The Divine Comedy
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The Divine Comedy
Translated by Henry Wadsworth Longfellow
Pape Satan, Pape Satan, Aleppe!|
Thus Plutus with his clucking voice began;
And that benignant Sage, who all things knew,
Said, to encourage me: Let not thy fear
Harm thee; for any power that he may have
Shall not prevent thy going down this crag.
Then he turned round unto that bloated lip,
And said: Be silent, thou accursed wolf;
Consume within thyself with thine own rage.
Not causeless is this journey to the abyss;
Thus is it willed on high, where Michael wrought
Vengeance upon the proud adultery.
Even as the sails inflated by the wind
Involved together fall when snaps the mast,
So fell the cruel monster to the earth.
Thus we descended into the fourth chasm,
Gaining still farther on the dolesome shore
Which all the woe of the universe insacks.
Justice of God, ah! who heaps up so many
New toils and sufferings as I beheld?
And why doth our transgression waste us so?
As doth the billow there upon Charybdis,
That breaks itself on that which it encounters,
So here the folk must dance their roundelay.
Here saw I people, more than elsewhere, many,
On one side and the other, with great howls,
Rolling weights forward by main force of chest.
They clashed together, and then at that point
Each one turned backward, rolling retrograde,
Crying, Why keepest? and, Why squanderest thou?
Thus they returned along the lurid circle
On either hand unto the opposite point,
Shouting their shameful metre evermore.
Then each, when he arrived there, wheeled about
Through his half-circle to another joust;
And I, who had my heart pierced as it were,
Exclaimed: My Master, now declare to me
What people these are, and if all were clerks,
These shaven crowns upon the left of us.
And he to me: All of them were asquint
In intellect in the first life, so much
That there with measure they no spending made.
Clearly enough their voices bark it forth,
Wheneer they reach the two points of the circle,
Where sunders them the opposite defect.
Clerks those were who no hairy covering
Have on the head, and Popes and Cardinals,
In whom doth Avarice practise its excess.
And I: My Master, among such as these
I ought forsooth to recognise some few,
Who were infected with these maladies.
And he to me: Vain thought thou entertainest;
The undiscerning life which made them sordid
Now makes them unto all discernment dim.
Forever shall they come to these two buttings;
These from the sepulchre shall rise again
With the fist closed, and these with tresses shorn.
Ill giving and ill keeping the fair world
Have taen from them, and placed them in this scuffle;
Whateer it be, no words adorn I for it.
Now canst thou, Son, behold the transient farce
Of goods that are committed unto Fortune,
For which the human race each other buffet;
For all the gold that is beneath the moon,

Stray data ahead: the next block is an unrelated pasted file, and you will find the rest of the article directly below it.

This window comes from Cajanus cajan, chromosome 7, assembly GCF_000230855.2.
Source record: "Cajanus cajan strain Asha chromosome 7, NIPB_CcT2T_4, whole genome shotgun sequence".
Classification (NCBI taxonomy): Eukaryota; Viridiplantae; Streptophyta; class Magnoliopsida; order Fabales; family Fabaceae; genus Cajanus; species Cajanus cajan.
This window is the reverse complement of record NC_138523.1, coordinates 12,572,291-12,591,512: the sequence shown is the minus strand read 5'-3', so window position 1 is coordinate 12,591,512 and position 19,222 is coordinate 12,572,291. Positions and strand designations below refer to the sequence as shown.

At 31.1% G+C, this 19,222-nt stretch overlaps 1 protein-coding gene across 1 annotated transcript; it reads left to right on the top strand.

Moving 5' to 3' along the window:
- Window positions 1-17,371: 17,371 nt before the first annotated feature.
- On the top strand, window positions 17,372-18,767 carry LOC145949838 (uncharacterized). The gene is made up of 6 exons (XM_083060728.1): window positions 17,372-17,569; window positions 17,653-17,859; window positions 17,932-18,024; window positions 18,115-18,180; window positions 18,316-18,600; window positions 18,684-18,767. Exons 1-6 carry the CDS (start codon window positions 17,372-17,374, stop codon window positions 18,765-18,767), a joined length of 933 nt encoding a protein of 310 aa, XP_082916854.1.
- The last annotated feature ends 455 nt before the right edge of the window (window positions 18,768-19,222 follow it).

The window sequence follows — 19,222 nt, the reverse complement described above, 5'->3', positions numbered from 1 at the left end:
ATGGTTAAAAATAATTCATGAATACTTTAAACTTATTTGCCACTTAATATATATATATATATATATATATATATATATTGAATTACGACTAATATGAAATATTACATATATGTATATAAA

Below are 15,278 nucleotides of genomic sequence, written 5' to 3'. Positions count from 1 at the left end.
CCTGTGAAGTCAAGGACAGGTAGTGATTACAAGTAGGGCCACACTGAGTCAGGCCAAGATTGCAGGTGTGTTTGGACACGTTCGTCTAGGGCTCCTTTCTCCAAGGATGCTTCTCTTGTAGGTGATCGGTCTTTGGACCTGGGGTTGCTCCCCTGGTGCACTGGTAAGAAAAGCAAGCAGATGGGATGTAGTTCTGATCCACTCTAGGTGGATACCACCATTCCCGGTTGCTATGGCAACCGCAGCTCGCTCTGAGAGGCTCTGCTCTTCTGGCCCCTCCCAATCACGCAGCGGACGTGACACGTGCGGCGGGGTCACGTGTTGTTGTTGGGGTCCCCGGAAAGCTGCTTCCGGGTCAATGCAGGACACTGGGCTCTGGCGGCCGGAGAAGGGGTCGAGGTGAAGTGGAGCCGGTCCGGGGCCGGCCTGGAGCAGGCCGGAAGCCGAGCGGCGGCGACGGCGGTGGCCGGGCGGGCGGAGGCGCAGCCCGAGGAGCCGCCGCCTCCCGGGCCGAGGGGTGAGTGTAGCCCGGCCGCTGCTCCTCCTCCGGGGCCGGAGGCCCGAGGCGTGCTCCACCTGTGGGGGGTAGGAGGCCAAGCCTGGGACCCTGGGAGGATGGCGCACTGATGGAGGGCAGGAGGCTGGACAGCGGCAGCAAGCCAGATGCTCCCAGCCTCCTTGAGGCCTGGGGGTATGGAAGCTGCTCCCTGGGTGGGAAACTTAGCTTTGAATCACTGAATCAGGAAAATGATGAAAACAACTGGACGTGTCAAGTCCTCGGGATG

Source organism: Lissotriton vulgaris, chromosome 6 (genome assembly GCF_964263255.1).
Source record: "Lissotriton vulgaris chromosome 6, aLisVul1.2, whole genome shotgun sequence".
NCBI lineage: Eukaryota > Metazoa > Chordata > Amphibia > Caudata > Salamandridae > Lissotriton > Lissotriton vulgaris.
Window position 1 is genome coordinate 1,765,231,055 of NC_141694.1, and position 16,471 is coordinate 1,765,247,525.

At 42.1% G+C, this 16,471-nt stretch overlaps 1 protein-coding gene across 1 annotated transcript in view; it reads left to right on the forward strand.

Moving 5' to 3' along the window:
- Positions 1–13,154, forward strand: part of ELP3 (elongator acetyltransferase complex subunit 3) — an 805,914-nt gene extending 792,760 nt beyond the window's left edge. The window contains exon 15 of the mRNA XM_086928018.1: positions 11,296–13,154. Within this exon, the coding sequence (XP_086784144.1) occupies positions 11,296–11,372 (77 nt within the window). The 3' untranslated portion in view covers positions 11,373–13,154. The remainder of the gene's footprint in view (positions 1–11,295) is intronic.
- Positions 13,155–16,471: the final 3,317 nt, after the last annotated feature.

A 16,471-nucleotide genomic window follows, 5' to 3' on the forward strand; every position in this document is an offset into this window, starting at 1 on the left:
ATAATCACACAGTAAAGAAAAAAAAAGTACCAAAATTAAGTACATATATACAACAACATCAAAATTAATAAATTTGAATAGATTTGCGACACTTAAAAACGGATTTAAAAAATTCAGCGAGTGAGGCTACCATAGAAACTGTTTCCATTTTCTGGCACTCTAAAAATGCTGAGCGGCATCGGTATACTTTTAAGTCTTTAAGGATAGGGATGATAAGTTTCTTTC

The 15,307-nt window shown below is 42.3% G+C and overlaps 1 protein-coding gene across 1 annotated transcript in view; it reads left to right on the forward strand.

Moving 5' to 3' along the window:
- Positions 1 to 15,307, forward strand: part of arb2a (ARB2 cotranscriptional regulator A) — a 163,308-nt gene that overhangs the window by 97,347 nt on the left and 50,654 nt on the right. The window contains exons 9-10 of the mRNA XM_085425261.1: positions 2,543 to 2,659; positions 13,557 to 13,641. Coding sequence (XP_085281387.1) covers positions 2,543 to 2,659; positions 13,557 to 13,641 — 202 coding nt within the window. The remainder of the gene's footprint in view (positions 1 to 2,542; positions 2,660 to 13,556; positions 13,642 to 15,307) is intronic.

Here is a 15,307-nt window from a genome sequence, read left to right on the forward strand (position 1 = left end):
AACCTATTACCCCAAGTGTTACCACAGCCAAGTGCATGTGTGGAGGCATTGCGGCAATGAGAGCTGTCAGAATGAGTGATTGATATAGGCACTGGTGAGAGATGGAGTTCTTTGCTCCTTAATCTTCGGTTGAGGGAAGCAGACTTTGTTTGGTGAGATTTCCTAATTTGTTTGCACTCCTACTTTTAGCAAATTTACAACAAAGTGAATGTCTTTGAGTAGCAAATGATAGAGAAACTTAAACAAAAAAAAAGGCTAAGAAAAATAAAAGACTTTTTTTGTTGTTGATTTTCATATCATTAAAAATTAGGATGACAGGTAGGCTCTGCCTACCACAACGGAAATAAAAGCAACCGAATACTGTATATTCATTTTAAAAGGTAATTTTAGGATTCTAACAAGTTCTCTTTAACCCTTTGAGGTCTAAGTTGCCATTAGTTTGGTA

Or ever has been, of these weary souls
Could never make a single one repose.
Master, I said to him, now tell me also
What is this Fortune which thou speakest of,
That has the worlds goods so within its clutches?
And he to me: O creatures imbecile,
What ignorance is this which doth beset you?
Now will I have thee learn my judgment of her.
He whose omniscience everything transcends
The heavens created, and gave who should guide them,
That every part to every part may shine,
Distributing the light in equal measure;
He in like manner to the mundane splendours
Ordained a general ministress and guide,
That she might change at times the empty treasures
From race to race, from one blood to another,
Beyond resistance of all human wisdom.
Therefore one people triumphs, and another
Languishes, in pursuance of her judgment,
Which hidden is, as in the grass a serpent.
Your knowledge has no counterstand against her;
She makes provision, judges, and pursues
Her governance, as theirs the other gods.
Her permutations have not any truce;
Necessity makes her precipitate,
So often cometh who his turn obtains.
And this is she who is so crucified
Even by those who ought to give her praise,
Giving her blame amiss, and bad repute.
But she is blissful, and she hears it not;
Among the other primal creatures gladsome
She turns her sphere, and blissful she rejoices.
Let us descend now unto greater woe;
Already sinks each star that was ascending
When I set out, and loitering is forbidden.
We crossed the circle to the other bank,
Near to a fount that boils, and pours itself
Along a gully that runs out of it.
The water was more sombre far than perse;
And we, in company with the dusky waves,
Made entrance downward by a path uncouth.
A marsh it makes, which has the name of Styx,
This tristful brooklet, when it has descended
Down to the foot of the malign gray shores.
And I, who stood intent upon beholding,
Saw people mud-besprent in that lagoon,
All of them naked and with angry look.
They smote each other not alone with hands,
But with the head and with the breast and feet,
Tearing each other piecemeal with their teeth.
Said the good Master: Son, thou now beholdest
The souls of those whom anger overcame;
And likewise I would have thee know for certain
Beneath the water people are who sigh
And make this water bubble at the surface,
As the eye tells thee wheresoeer it turns.
Fixed in the mire they say, We sullen were
In the sweet air, which by the sun is gladdened,
Bearing within ourselves the sluggish reek;
Now we are sullen in this sable mire.
This hymn do they keep gurgling in their throats,
For with unbroken words they cannot say it.
Thus we went circling round the filthy fen
A great arc twixt the dry bank and the swamp,
With eyes turned unto those who gorge the mire;
Unto the foot of a tower we came at last.